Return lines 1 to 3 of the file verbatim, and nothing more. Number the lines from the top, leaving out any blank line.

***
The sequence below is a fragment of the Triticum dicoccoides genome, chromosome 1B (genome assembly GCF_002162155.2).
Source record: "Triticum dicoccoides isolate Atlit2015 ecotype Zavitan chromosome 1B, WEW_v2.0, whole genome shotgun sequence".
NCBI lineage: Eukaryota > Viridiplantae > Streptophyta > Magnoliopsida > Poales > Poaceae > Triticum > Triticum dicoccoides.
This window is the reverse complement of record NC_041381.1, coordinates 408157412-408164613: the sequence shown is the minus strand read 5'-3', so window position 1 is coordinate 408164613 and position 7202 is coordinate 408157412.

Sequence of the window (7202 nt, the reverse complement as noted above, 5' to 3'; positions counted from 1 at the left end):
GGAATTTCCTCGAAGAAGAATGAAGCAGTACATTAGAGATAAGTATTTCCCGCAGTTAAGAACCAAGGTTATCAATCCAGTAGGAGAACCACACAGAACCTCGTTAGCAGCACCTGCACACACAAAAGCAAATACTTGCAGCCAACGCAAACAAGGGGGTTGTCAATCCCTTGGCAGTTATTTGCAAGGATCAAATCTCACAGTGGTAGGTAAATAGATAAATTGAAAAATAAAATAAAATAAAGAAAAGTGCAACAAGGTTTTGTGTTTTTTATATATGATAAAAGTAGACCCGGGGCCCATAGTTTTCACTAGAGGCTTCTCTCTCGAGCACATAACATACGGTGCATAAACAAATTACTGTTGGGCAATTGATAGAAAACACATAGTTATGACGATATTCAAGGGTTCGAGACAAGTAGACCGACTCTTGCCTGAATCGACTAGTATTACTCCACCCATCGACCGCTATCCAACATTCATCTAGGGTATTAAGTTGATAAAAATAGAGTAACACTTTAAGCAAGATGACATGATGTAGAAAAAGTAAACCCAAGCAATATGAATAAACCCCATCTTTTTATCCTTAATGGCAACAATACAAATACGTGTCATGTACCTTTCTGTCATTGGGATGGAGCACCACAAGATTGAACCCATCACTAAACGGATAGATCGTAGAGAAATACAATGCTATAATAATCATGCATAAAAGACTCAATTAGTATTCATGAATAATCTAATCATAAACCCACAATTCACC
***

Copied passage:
The sequence below is a fragment of the Triticum dicoccoides genome, chromosome 1B (genome assembly GCF_002162155.2).
Source record: "Triticum dicoccoides isolate Atlit2015 ecotype Zavitan chromosome 1B, WEW_v2.0, whole genome shotgun sequence".
NCBI lineage: Eukaryota > Viridiplantae > Streptophyta > Magnoliopsida > Poales > Poaceae > Triticum > Triticum dicoccoides.